2007 was also the time when I first came across Everett Rogers' theory on the Diffusion Of Innovations and Geoffrey Moore's idea about Crossing the ChasmEverett Rogers describes a pretty common sense model of how new things come into use - starting with a few risk taking visionaries, experimenters and enthusiastic "innovators"  followed by a slightly larger group of "early adopters" - opinion leaders seeking and advantage and to get ahead of the herd by taking an educated chance with a promising new thing. After a period of time the more pragmatic "early majority" start to adopt new things generally to solve practical and usually specific problems. After the majority of society has adopted a new thing and the "new thing" becomes normal the more conservative "late majority" follow everyone else for fear of being left behind. Finally, the most traditional in society may or may not adopt a new thing - often being forced to change because there is no choice. Geoffrey Moore described "The Chasm" as the gap between the smaller number of risk taking experimenters on one side of humanity and the the more conservative, pragmatic, critical, sceptical and traditional majority on the other side.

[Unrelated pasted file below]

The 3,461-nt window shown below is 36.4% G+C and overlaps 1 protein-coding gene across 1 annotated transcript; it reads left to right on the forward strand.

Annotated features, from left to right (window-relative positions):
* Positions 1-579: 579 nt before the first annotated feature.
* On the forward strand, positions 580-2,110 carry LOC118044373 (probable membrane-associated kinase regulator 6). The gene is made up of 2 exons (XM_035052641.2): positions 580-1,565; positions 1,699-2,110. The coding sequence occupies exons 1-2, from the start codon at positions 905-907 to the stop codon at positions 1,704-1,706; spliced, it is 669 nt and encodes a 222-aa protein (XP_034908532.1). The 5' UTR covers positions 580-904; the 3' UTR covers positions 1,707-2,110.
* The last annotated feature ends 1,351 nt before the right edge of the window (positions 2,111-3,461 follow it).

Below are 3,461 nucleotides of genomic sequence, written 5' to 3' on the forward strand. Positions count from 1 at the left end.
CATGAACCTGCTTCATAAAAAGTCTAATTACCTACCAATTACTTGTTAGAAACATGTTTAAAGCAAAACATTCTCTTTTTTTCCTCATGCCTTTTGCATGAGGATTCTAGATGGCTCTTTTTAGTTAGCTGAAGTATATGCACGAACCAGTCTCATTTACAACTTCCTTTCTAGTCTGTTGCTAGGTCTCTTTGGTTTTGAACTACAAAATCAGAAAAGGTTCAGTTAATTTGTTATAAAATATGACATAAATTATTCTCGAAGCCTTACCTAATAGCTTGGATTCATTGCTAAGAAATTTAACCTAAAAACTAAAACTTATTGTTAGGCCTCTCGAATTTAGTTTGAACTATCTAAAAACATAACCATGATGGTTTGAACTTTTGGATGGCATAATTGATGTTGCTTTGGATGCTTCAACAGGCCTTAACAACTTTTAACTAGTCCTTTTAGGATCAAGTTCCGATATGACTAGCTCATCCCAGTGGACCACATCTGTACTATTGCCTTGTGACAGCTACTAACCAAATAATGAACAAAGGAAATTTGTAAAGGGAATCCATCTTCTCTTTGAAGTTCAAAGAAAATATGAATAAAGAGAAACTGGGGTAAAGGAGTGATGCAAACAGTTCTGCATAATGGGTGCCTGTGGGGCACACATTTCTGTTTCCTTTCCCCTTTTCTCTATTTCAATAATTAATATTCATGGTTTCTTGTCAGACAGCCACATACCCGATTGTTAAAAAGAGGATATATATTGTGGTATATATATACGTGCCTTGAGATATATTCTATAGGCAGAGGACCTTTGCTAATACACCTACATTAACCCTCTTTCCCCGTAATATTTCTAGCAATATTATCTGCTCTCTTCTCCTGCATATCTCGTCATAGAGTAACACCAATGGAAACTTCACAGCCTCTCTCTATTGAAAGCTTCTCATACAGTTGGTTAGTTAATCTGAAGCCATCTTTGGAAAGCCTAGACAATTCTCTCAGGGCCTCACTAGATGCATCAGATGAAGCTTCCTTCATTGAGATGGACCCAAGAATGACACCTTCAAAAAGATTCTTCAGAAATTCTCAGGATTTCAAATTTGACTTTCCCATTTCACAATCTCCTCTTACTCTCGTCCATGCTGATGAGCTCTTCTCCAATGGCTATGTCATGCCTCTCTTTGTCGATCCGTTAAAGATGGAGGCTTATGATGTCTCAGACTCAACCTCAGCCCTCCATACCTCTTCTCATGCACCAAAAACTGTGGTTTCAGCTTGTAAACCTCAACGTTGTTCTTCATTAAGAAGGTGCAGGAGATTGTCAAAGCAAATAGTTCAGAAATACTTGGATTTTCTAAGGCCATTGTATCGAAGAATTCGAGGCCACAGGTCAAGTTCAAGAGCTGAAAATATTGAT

Experiences withTwitter seem to fit into the Rogers Moore model - I've put the diffusion of Twitter on a timeline below.

Twitter started in 2006 - those who joined in that year would definitely be the Rogers "innovators' group. I joined in 2007 which I think puts me in the "early adopters group" with Stephen Fry in the Chasm between the visionary early adopters and the pragmatic early majority.

Stephen Fry describes the early days of Twitter before the Chasm